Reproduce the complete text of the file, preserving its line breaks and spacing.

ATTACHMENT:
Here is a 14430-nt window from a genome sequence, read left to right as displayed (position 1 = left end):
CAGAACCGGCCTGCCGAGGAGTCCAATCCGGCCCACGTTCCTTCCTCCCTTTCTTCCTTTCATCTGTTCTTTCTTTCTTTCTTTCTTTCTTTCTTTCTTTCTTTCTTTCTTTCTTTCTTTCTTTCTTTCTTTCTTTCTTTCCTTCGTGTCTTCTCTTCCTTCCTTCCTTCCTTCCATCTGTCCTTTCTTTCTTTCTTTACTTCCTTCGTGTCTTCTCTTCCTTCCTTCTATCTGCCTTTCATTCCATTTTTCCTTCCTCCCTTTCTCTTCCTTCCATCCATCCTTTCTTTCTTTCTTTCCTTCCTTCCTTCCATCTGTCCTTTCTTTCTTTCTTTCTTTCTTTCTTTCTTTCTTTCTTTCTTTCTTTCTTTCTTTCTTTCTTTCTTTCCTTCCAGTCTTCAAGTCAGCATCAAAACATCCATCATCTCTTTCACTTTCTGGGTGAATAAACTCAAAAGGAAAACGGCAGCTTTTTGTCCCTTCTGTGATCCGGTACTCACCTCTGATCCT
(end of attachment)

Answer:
Here is a 14430-nt window from a genome sequence, read left to right as displayed (position 1 = left end):
CAGAACCGGCCTGCCGAGGAGTCCAATCCGGCCCACGTTCCTTCCTCCCTTTCTTCCTTTCATCTGTTCTTTCTTTCTTTCTTTCTTTCTTTCTTTCTTTCTTTCTTTCTTTCTTTCTTTCTTTCTTTCTTTCTTTCTTTCCTTCGTGTCTTCTCTTCCTTCCTTCCTTCCTTCCATCTGTCCTTTCTTTCTTTCTTTACTTCCTTCGTGTCTTCTCTTCCTTCCTTCTATCTGCCTTTCATTCCATTTTTCCTTCCTCCCTTTCTCTTCCTTCCATCCATCCTTTCTTTCTTTCTTTCCTTCCTTCCTTCCATCTGTCCTTTCTTTCTTTCTTTCTTTCTTTCTTTCTTTCTTTCTTTCTTTCTTTCTTTCTTTCTTTCTTTCTTTCCTTCCAGTCTTCAAGTCAGCATCAAAACATCCATCATCTCTTTCACTTTCTGGGTGAATAAACTCAAAAGGAAAACGGCAGCTTTTTGTCCCTTCTGTGATCCGGTACTCACCTCTGATCCT